Sonic’s in trouble! Well he has been for a while now, but this time it’s due to an army of super-robots that can even outrun the blue blur himself. Set on the Island of Ragan Rock, Dr Eggman has been collecting the element Ragnium to power his army of villainous robots. In effect he has also created the malevolent D-Fekt who is intent on destroying everything around him. Good job doctor! Sonic Boom: Fire & Ice is the second outing on the 3DS and third entry overall for the franchise. Returning more to 2D action-platforming roots, Fire & Ice is aiming to break the boom trend.
Exploring Ragan Rock, Sonic and Amy have been looking for ground fissures that have suddenly being appearing across the island. Upon discovering one, they harness the power of fire and ice. Why? Well to quote Tails “Because science”; you’d be forgiven for thinking this game doesn’t take itself seriously. Sonic is fine like that as the personalities given to all characters for some may not be what you’re looking for, but for me they have some genuinely funny moments. If not Tails doing his best Jesse Pinkman impression from Breaking Bad then what about Amy hinting at merchandise for the whole gang to the camera. From beginning to end the writing gives plenty of opportunity to smile.
Beginning with Sonic you go on to unlock four more playable characters including Tails, Knuckles, Amy & Sticks all with their own unique abilities. These are then individually used to access different areas and progress. Hidden collectibles are also a big part, giving the game more of exploration factor than just simple running to the finish; which is where I’m conflicted. With boost pads, loop the loops and a designated run button, the game pushes you continuously towards picking up pace, yet with the amount of enemies you come across your constantly stop starting. Add in the exploration element (which I don’t think is a bad thing) and you have another Sonic game that doesn’t really understand its identity.
Very quickly the controls did have me pondering the design and button designation. With the B button used to jump, X to arrack, Y to speed up and A used to grapple I did find it difficult to get my actions right without some frustration. Due to the four buttons being so close and the amount you are using each I would easily make mistakes, more so when trying to speed-run a level. Switching between fire & ice abilities on the other hand works smoothly being tagged to the L and R triggers.
Themed around fire and ice with the gangs new abilities you are use the triggers to switch between the elements which in turn lets you run through ice blocks and sprint over water. The gimmick works well always keeping you on your toes and makes for some great platforming moments. The downside is the level structure feels too repetitive that the same action quickly runs out of steam melting away the fun factor. Run, jump over a few enemies, run a bit more with maybe a 3D loop to loop or grapple hook and repeat. Nothing really changes up even though it’s straightforward and enjoyable, you would struggle playing a large session without being fatigued.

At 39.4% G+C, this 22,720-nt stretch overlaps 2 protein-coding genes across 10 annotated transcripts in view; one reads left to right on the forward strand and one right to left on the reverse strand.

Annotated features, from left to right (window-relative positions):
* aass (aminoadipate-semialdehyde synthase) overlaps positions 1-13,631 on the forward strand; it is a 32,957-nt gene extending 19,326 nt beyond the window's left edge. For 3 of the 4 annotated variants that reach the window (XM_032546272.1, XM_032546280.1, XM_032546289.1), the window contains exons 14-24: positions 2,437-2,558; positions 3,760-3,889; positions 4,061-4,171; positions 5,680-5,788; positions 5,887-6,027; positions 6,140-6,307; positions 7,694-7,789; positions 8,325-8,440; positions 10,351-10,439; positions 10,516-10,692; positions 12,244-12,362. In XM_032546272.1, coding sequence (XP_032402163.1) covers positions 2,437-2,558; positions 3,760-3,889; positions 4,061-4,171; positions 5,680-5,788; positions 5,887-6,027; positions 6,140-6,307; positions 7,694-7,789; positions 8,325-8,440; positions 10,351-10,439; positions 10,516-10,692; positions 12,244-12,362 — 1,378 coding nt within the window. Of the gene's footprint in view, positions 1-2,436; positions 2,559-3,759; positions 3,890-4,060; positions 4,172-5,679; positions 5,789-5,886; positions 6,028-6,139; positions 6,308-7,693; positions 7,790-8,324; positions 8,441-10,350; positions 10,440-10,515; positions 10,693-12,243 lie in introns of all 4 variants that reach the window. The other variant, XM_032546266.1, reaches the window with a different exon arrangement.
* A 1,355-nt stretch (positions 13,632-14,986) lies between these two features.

Boss Battles on the counter actually make terrific use of the dual screens then combines this with the element abilities making some interesting fights. Take the first battle for instance; Unga Bunga A 100ft Robot stretching over both screens. Controlling both Sonic and Amy you switch between the pair to take down the brute. Amy uses her trustee hammer to turn Unga Bunga’s arm against him which then Sonic climbs up for to deal out the damage. This concept continues through the adventure eventually showcasing all fives powers.
D-fekt (Eggman’s crazed Robot) is pretty mindless taking control of bigger machines with intent on killing Sonic. As a character he doesn’t really engage either, making Eggman as always the true star. Mike Pollock shines again in this role showing his chops as one of the top voice actors in the industry.
Otherwise there are some cool mini-games to be tried out which are used to obtain more collectibles. The submarine levels for instance felt like something from Crash Bandicoot rather than Sonic in a positive way. I have to also mention the clever use of sonar on the bottom screen to fill in as your map. The more Ragnium you find can be used to enhance your own cybernetic suit for racing friends online. Customisation is neat although sparse meaning it’s unlikely you’ll spend copious amounts of time here.
What hurts more than anything is the music score. Whenever anyone launches an attack on the Sonic the Hedgehog series I am usually one of the first to defend highlighting the music as at least its saving grace. Regrettably this time out there is nothing I can say to defend. The generic music played throughout each level sounds like its being copy and pasted directly in from Windows Movie Maker. It’s disappointing considering we’ve had such catchy tunes like Sweet Mountain boom out from the same system.
After the universal panning of Sonic Boom for Wii U, Fire and Ice plays it safe with average controls, repetitive level structure and horribly generic music. Though the personalities are adhering with some great voice work and the controls when adjusted to work well, the game struggles with its own identity. Exploration and boss battles bring quality use of the system, still the real problem is being propelled forward at all times, yet constantly hindered by too many obstacles; thus making a frustrating morning run for the hedgehog. Time to cool off.
REVIEW CODE: A complimentary Nintendo 3DS code was provided to Brash Games for this review. Please send all review code enquiries to firstname.lastname@example.org.
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